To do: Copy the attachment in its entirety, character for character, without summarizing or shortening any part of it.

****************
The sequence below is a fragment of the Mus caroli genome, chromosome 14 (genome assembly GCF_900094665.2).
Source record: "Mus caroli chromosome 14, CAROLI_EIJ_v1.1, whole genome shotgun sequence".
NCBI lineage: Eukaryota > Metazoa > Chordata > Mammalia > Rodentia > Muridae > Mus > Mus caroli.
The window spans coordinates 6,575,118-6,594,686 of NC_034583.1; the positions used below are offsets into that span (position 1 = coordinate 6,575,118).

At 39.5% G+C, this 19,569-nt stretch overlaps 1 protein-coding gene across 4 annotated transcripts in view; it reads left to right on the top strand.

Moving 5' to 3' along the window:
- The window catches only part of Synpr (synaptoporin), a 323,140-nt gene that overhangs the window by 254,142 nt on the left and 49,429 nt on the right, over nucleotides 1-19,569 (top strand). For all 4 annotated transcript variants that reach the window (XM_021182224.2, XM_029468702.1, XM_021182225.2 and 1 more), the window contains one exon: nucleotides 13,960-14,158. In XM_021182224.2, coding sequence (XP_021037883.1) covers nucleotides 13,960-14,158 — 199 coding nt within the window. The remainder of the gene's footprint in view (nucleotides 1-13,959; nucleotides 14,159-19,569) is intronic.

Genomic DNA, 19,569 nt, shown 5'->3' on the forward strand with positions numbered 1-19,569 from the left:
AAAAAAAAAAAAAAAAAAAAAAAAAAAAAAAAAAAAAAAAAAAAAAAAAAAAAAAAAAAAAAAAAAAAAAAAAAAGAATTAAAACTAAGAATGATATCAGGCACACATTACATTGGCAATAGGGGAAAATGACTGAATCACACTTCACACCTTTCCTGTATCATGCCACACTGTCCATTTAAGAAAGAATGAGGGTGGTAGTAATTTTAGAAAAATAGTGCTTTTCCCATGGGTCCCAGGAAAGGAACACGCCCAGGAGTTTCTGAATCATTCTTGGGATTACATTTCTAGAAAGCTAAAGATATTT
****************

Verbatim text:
The sequence below is a fragment of the Mus caroli genome, chromosome 14 (genome assembly GCF_900094665.2).
Source record: "Mus caroli chromosome 14, CAROLI_EIJ_v1.1, whole genome shotgun sequence".
NCBI lineage: Eukaryota > Metazoa > Chordata > Mammalia > Rodentia > Muridae > Mus > Mus caroli.
The window spans coordinates 6,575,118-6,594,686 of NC_034583.1; the positions used below are offsets into that span (position 1 = coordinate 6,575,118).

At 39.5% G+C, this 19,569-nt stretch overlaps 1 protein-coding gene across 4 annotated transcripts in view; it reads left to right on the top strand.

Moving 5' to 3' along the window:
- The window catches only part of Synpr (synaptoporin), a 323,140-nt gene that overhangs the window by 254,142 nt on the left and 49,429 nt on the right, over nucleotides 1-19,569 (top strand). For all 4 annotated transcript variants that reach the window (XM_021182224.2, XM_029468702.1, XM_021182225.2 and 1 more), the window contains one exon: nucleotides 13,960-14,158. In XM_021182224.2, coding sequence (XP_021037883.1) covers nucleotides 13,960-14,158 — 199 coding nt within the window. The remainder of the gene's footprint in view (nucleotides 1-13,959; nucleotides 14,159-19,569) is intronic.

Genomic DNA, 19,569 nt, shown 5'->3' on the forward strand with positions numbered 1-19,569 from the left:
AAAAAAAAAAAAAAAAAAAAAAAAAAAAAAAAAAAAAAAAAAAAAAAAAAAAAAAAAAAAAAAAAAAAAAAAAAAGAATTAAAACTAAGAATGATATCAGGCACACATTACATTGGCAATAGGGGAAAATGACTGAATCACACTTCACACCTTTCCTGTATCATGCCACACTGTCCATTTAAGAAAGAATGAGGGTGGTAGTAATTTTAGAAAAATAGTGCTTTTCCCATGGGTCCCAGGAAAGGAACACGCCCAGGAGTTTCTGAATCATTCTTGGGATTACATTTCTAGAAAGCTAAAGATATTT